The finalists: Pavel Holec, Ondřej Tesař, Petr Lisník and Kacper Mrowiec (all images courtesy of Cvilinske Schody)
Tesař saves the best for last

Mrowiec (#141) blasted off in the final, taking a narrow lead early on.

Kacper Mrowiec (#141) gets out in front early on in the final race

But Tesař kept him within touching distance before pushing ahead towards the end.

The video below shows you just how close the end of the brilliant final race was.

Tesař took victory with a time of 58:74, followed by Mrowiec in 59:91 and Pavel Holec in 1:00.63. Petr Lisník was a little further back, finishing in 1:04.36.

Kacper Mrowiec got back to winning ways last weekend at the Świdnicki Bieg na Wieżę Ratuszową (Swidnica Run to the Town Hall Tower) in Poland.

It was the seventh edition of the race, which begins with a loop around Swidnica market square (approx. 400m), followed by a sprint up 222 stairs to the top of the town hall tower.

Mrowiec completed the event in 1:57, edging out the 2018 winner Bartłomiej Wojsław who finished in 1:59.

2017 and 2019 champion Mateusz Zalewski (2:05) was kept off the podium by Konrad Dzierżonowski (2:04).

The market square and tower in Swidnica, Poland

In the women’s division, Katarzyna Budziszewska smashed the course record by 10 seconds with her 2:18 finish.

Kamila Chomanicova and Christof Grossegger were winners at the Pyramidenkogel Tower Run in Austria on Friday.

Slovakia’s Chomanicova managed to edge out two-time winner and course record holder Veronika Windisch to hold on for a well-earned victory.

Chomanicova reached the top of the tower in 2:43.11 with Austrian Windisch clocking 2:49.77.

Barbara Bischof (2:53.43) was the only other woman to finish under the three-minute mark.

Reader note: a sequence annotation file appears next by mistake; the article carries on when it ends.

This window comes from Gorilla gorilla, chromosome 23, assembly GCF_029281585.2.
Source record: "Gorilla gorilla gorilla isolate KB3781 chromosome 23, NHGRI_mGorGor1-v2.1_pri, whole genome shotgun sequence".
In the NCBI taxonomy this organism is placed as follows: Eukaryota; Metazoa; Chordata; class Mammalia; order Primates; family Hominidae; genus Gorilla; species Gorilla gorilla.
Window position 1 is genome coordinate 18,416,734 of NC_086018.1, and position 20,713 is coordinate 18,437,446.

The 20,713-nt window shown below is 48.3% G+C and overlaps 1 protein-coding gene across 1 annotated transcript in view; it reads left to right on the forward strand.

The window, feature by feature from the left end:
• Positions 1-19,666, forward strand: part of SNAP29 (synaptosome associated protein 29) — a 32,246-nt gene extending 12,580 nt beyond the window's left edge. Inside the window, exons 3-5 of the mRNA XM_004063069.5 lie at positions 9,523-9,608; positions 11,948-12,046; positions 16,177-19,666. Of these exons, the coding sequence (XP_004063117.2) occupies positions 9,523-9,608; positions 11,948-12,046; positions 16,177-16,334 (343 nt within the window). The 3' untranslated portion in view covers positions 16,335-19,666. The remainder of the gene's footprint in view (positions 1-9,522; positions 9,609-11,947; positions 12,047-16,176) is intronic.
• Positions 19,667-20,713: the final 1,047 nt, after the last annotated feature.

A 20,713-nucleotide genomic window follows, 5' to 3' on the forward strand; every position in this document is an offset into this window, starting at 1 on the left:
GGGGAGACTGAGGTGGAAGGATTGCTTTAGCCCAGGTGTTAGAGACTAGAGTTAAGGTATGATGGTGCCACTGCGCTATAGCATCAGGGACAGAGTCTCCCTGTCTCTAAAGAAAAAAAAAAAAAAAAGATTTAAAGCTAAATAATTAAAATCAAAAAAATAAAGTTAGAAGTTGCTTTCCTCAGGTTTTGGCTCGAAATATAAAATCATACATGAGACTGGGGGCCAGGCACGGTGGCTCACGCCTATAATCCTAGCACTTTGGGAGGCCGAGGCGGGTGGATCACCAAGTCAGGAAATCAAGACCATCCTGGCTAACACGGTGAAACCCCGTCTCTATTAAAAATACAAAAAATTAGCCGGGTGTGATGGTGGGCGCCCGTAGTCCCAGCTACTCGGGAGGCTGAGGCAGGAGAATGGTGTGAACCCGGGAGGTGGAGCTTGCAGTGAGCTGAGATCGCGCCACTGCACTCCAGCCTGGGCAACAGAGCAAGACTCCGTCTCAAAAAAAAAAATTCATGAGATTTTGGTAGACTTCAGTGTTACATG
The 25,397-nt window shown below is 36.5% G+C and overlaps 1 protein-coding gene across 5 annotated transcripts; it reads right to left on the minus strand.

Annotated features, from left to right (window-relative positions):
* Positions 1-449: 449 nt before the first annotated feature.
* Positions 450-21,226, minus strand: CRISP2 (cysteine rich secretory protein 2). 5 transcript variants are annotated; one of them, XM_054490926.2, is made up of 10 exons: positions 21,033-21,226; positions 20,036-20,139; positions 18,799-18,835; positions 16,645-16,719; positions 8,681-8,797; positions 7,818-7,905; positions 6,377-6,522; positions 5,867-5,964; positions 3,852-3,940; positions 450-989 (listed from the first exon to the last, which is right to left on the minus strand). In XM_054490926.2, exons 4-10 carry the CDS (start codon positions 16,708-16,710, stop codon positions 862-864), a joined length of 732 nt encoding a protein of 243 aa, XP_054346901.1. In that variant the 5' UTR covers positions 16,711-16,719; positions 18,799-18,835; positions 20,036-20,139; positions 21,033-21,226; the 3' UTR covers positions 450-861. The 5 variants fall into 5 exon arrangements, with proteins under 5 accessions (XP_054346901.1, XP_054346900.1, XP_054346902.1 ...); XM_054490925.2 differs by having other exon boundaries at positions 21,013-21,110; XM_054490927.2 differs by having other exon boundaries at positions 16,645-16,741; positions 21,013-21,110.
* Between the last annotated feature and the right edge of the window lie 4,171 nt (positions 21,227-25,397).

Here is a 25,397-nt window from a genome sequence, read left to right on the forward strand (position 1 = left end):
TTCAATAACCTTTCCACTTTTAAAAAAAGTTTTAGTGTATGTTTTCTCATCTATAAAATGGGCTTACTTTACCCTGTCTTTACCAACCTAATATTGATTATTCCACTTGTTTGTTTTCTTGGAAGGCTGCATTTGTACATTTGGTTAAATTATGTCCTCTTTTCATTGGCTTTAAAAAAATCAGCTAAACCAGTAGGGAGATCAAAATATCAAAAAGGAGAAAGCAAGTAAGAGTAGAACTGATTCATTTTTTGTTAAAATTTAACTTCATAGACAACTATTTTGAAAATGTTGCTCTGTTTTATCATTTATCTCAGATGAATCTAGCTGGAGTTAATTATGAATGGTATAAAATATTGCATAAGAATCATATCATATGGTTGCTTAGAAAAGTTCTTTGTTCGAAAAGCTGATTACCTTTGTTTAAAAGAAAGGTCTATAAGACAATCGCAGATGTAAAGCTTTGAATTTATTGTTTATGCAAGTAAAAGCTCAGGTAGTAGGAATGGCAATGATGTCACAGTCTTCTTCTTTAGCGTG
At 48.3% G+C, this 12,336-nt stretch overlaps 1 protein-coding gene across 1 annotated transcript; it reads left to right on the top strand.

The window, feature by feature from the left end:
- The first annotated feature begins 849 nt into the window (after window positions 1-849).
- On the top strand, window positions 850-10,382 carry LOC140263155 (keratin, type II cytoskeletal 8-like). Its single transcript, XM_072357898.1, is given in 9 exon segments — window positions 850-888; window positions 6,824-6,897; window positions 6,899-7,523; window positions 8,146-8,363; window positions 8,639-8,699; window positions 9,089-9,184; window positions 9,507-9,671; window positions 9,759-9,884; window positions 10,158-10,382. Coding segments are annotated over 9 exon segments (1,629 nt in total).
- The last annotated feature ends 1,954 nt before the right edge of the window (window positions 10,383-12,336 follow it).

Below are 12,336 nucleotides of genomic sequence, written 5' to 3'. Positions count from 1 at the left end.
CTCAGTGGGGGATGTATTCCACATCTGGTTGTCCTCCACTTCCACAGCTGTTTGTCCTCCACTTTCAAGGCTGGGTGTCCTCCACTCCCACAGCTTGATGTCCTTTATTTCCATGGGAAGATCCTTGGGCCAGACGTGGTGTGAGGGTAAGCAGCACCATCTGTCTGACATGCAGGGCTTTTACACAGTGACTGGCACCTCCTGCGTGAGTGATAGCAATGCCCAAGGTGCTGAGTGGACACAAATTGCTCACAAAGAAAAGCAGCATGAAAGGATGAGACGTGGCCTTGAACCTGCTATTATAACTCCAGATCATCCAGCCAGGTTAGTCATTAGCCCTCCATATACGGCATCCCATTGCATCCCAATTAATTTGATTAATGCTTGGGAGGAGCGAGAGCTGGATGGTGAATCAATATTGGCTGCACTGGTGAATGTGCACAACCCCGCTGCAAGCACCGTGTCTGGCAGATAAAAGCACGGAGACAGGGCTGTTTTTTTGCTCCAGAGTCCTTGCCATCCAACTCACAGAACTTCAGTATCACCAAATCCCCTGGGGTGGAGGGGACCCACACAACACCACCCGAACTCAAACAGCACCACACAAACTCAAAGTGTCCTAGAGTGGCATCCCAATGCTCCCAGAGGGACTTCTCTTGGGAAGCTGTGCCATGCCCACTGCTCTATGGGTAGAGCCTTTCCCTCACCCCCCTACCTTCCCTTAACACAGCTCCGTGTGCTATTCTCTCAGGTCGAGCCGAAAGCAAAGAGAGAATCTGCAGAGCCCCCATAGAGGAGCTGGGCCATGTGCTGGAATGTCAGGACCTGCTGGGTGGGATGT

Chomanicova wins the Pyramidenkogel Tower Run 2020

It was the third edition of the challenging event that sees runners set off up a 180m incline before entering the Pyramidenkogel Tower and scaling its 441 steps.

The win was the second in six days for the fast-improving Chomanicova, following her sprint victory in Levoca the previous Saturday.

The Slovakian star has been chopping away at her times year-on-year at the Pyramidenkogel: 3:02 in 2018, 2:47 in 2019 and 2:43 in 2020.

“I was aiming for the podium, and also wanted to improve my time from last year”, said Chomanicova. “I knew that Veronika wasn’t in the best shape, so that was the chance to do my best and to be the fastest woman.”

Chomanicova has decided to defer her place at La Verticale de la Tour Eiffel, so will not compete at the rescheduled event in Paris at the end of the month.

She may next compete at the 218-step Krnovsky Run Up in the Czech Republic next weekend (19 September).

Third time lucky for Grossegger

After finishing second in 2018 and 2019, Christof Grossegger finally took first place at the Pyramidenkogel Tower Run with a commanding run on Friday.